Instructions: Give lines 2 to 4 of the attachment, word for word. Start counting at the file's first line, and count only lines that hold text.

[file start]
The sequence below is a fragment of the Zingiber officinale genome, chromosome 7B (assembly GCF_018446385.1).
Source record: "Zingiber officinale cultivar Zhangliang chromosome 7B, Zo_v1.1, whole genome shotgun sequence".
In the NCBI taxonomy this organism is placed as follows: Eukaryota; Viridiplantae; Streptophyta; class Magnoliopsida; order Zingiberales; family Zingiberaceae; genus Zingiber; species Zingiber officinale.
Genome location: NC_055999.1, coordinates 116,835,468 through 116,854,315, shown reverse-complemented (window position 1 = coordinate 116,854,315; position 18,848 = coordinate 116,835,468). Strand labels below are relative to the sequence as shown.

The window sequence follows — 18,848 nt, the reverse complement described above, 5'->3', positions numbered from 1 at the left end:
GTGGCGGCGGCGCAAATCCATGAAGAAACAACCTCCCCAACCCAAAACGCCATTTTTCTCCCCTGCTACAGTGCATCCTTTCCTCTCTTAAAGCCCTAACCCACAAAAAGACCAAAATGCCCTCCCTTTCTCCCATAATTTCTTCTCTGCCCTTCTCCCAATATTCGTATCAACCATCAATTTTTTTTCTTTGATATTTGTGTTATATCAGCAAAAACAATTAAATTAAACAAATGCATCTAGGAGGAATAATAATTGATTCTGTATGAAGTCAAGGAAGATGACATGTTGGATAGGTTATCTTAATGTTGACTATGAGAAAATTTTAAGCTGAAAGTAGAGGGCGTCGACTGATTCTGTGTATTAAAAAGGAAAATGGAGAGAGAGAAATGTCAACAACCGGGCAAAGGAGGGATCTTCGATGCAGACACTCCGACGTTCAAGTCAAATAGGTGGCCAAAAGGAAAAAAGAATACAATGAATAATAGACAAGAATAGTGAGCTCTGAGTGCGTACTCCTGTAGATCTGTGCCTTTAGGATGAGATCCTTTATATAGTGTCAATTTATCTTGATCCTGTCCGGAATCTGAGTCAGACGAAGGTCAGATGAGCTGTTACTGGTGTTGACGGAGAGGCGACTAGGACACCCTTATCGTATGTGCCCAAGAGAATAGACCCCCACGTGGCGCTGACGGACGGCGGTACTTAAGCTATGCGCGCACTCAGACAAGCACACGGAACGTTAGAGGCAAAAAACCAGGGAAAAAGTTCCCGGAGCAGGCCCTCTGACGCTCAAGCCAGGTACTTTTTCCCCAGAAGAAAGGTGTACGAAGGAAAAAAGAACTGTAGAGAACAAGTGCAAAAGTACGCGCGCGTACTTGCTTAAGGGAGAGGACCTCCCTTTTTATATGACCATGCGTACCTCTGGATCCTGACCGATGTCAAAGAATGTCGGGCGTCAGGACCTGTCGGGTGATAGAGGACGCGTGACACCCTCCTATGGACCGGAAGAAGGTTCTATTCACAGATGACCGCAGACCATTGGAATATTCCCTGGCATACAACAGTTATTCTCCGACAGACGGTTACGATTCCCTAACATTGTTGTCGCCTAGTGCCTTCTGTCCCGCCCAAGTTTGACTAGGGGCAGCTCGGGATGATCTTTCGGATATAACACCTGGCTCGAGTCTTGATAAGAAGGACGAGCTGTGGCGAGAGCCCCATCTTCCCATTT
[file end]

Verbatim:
Source record: "Zingiber officinale cultivar Zhangliang chromosome 7B, Zo_v1.1, whole genome shotgun sequence".
In the NCBI taxonomy this organism is placed as follows: Eukaryota; Viridiplantae; Streptophyta; class Magnoliopsida; order Zingiberales; family Zingiberaceae; genus Zingiber; species Zingiber officinale.
Genome location: NC_055999.1, coordinates 116,835,468 through 116,854,315, shown reverse-complemented (window position 1 = coordinate 116,854,315; position 18,848 = coordinate 116,835,468). Strand labels below are relative to the sequence as shown.